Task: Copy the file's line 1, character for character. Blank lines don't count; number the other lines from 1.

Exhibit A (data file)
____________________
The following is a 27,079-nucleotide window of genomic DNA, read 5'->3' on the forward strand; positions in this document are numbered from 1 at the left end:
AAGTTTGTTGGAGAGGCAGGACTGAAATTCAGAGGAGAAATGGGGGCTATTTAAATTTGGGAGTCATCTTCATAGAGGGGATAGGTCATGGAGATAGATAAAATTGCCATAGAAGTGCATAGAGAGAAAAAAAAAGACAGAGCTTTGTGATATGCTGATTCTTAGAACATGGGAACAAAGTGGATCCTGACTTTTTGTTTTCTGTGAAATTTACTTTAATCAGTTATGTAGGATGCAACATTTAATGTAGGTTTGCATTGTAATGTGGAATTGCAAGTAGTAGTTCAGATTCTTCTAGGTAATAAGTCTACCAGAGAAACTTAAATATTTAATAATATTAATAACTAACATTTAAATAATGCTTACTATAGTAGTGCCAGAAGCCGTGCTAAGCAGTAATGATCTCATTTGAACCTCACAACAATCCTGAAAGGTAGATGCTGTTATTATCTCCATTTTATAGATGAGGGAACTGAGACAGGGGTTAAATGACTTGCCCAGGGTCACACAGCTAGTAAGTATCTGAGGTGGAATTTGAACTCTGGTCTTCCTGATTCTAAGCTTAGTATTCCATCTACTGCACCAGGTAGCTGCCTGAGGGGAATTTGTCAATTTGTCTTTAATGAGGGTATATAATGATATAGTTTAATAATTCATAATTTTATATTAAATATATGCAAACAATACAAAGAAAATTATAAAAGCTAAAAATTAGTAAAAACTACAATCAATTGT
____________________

The following is a 27,079-nucleotide window of genomic DNA, read 5'->3' on the forward strand; positions in this document are numbered from 1 at the left end: